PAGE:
Moore's first mentor was Richard Hannon,a trainer for whom he would still be winning big races when Hannon retired in 2013. He was sent to Hannon by his father. At the end of his first full season, he won the Cesarewitch Handicap and had Group race experience.
His first major victory came for a different trainer, though, when he won the 2002 Cesarewitch Handicap for Martin Pipe on Miss Fara on 19 October 2002. He got his first black type victory later that same year when winning the Listed Jebel Ali Stakes in the United Arab Emirates shortly after Christmas 2002. He didn't score any major victories in 2003, and had a strike rate of under 10%,but it was enough for him to become Champion Apprentice.
2004 saw him top 100 winners and £1 million in prize money for the first time and on 29 August, he won his first group race, the Group 3 Prestige Stakes at Goodwood. For Hannon, he then won his first Group 2 race, taking the Mill Reef Stakes on Galleota in September.
Increasingly, Moore rode for Sir Michael Stoute, sharing those duties with Kerrin McEvoy, Mick Kinane and others after Kieren Fallon quit as stable jockey to ride for Aidan O'Brien. lb most days.It was for Stoute he had his first Group 1 win, on Notnowcato in the Juddmonte International at York in August 2006. That year he won his first jockeys' title which came as a surprise to him. He had said that the odds of 8/1 on him becoming champion at the start of the season were too generous, but he had expected to finish third. Commentators were suggesting that his "resilience and iron will should turn Moore into one of racing's iconic figures." In 2006, he was riding at 8st 5
In 2007, he rode Notnowcato to victory in the Tattersalls Gold Cup in Ireland, and in the Eclipse. For the latter race, Moore took the horse down the stands side, while the remainder of the field including odds-on favourite and Derby winner Authorized and George Washington.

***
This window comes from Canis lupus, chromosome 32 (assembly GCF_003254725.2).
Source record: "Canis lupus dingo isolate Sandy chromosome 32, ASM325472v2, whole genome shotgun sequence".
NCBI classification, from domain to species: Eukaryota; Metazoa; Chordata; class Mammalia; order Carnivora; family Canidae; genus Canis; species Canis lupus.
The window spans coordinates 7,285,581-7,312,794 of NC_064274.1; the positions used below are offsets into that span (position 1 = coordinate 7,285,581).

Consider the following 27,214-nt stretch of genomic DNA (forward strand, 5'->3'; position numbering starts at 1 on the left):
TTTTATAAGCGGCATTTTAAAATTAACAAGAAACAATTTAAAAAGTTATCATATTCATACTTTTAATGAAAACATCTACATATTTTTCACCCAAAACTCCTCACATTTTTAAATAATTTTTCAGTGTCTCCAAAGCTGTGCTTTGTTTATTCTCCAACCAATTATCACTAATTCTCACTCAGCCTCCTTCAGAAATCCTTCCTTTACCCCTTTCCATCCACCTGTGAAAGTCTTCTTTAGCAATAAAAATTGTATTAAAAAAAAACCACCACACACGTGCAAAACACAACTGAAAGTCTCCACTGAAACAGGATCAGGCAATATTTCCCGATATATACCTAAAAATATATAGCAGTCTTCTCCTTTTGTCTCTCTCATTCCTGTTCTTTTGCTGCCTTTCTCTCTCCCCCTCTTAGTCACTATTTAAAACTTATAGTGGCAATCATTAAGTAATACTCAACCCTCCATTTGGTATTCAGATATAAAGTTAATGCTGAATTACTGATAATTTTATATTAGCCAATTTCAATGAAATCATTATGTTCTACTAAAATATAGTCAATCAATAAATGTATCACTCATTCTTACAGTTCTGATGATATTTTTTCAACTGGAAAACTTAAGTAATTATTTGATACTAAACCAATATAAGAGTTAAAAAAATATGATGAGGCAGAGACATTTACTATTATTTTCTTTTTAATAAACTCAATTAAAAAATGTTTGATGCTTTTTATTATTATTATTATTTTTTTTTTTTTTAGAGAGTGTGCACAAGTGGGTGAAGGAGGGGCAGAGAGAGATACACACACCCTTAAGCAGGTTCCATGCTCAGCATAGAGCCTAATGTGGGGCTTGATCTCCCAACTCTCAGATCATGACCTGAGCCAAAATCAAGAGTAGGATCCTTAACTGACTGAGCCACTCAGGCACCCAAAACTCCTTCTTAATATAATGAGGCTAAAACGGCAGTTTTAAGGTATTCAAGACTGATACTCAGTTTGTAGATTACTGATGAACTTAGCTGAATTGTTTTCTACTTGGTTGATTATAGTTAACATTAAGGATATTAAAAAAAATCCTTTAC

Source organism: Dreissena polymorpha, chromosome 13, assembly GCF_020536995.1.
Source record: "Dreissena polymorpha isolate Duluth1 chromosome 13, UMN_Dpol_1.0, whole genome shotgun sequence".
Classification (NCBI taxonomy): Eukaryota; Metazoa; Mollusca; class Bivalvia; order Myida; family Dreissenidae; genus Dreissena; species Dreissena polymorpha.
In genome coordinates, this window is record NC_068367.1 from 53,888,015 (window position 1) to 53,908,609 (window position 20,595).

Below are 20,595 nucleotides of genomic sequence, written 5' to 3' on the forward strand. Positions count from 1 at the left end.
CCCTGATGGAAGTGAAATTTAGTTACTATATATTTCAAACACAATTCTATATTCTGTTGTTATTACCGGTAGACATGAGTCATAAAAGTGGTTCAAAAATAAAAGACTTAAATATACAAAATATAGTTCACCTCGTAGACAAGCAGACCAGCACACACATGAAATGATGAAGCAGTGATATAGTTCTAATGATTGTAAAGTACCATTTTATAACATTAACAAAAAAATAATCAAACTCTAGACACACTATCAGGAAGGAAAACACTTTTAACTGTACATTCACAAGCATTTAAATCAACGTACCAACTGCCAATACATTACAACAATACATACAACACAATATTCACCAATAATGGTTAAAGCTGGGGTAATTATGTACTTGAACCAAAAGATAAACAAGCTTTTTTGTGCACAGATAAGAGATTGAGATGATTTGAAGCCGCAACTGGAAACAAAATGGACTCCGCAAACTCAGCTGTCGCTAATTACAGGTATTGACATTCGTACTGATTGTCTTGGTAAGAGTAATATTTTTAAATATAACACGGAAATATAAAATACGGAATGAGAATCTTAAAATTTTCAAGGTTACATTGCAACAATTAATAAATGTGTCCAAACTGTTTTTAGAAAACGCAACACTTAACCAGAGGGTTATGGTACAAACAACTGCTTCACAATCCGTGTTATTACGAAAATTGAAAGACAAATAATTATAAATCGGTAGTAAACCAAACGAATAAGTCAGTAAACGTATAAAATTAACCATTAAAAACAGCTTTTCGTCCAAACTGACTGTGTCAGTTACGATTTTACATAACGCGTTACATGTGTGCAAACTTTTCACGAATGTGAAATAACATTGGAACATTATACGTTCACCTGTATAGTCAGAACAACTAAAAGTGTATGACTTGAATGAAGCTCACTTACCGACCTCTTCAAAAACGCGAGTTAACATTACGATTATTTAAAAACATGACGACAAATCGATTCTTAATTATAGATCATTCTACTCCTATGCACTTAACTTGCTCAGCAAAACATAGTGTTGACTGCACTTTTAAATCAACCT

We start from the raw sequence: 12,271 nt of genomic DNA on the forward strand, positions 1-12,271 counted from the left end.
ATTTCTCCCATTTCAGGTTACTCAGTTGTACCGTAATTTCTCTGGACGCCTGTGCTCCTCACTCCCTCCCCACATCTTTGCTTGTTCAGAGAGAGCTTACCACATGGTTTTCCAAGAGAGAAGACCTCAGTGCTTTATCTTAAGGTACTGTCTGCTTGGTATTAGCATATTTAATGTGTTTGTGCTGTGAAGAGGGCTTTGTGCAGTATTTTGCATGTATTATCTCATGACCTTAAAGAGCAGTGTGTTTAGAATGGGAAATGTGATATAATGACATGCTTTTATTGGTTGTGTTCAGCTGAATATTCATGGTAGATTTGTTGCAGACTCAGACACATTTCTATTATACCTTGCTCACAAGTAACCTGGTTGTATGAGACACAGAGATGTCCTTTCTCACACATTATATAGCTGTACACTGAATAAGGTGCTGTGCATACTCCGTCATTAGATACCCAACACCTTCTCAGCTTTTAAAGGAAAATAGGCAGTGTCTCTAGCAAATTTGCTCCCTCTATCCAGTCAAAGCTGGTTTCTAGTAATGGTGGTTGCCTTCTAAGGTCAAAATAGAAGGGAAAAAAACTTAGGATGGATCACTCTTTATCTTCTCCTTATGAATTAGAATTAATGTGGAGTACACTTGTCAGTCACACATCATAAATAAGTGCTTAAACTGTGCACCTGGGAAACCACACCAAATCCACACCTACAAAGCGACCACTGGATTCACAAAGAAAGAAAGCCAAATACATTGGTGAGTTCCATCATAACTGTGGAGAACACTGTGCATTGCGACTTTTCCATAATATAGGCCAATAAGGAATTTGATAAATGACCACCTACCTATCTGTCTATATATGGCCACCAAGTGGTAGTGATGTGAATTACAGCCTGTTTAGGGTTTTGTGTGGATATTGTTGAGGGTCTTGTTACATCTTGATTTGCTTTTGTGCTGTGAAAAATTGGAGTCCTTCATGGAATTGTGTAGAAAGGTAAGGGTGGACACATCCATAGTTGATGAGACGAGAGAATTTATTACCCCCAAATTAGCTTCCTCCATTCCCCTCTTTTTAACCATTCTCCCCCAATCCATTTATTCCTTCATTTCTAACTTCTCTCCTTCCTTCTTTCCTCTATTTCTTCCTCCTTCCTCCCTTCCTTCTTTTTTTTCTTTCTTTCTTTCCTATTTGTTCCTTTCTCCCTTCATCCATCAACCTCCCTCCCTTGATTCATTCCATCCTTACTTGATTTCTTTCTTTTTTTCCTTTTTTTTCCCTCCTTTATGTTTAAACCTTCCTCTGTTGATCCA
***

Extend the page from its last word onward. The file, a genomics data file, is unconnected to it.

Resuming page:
In that year, Stoute horses gave him 47 of his 126 wins,[ dubious ] overtaking Hannon (33 winners) as his primary stable. Moore spent three months injured during the season, preventing him from retaining his title, but a late season crop of victories meant he still finished third in the jockeys table.
These efforts were rewarded when he was offered the job as stable jockey at the end of the 2007 season, while he was in Tokyo, riding Papal Bull in the Japan Cup. Hannon meanwhile would make more use of his son-in-law Richard Hughes (jockey), after his retainer with Khaled Abdullah came to an end.Moore would later say of Stoute, "he's just a very clever man - an unbelievable brain."
On the Thursday of Glorious Goodwood in 2007, Moore won four races, including the Goodwood Cup on Allegretto.It is thought he would have won the 2007 jockeys' championship if he hadn't broken his arm in a fall. He would win it again in 2008.
In April 2009, he rode winners at Sandown Park, Sha Tin in Hong Kong, and Windsor on consecutive days, the 36-hour trip to the Far East winning him nearly £50,000 after he won the Queen Elizabeth II Cup on Presvis, trained by Luca Cumani.That summer, he won the King George VI and Queen Elizabeth Stakes on Conduit for Stoute. The first three, all trained by Stoute, came together, leading to a steward's inquiry, but Conduit kept the result.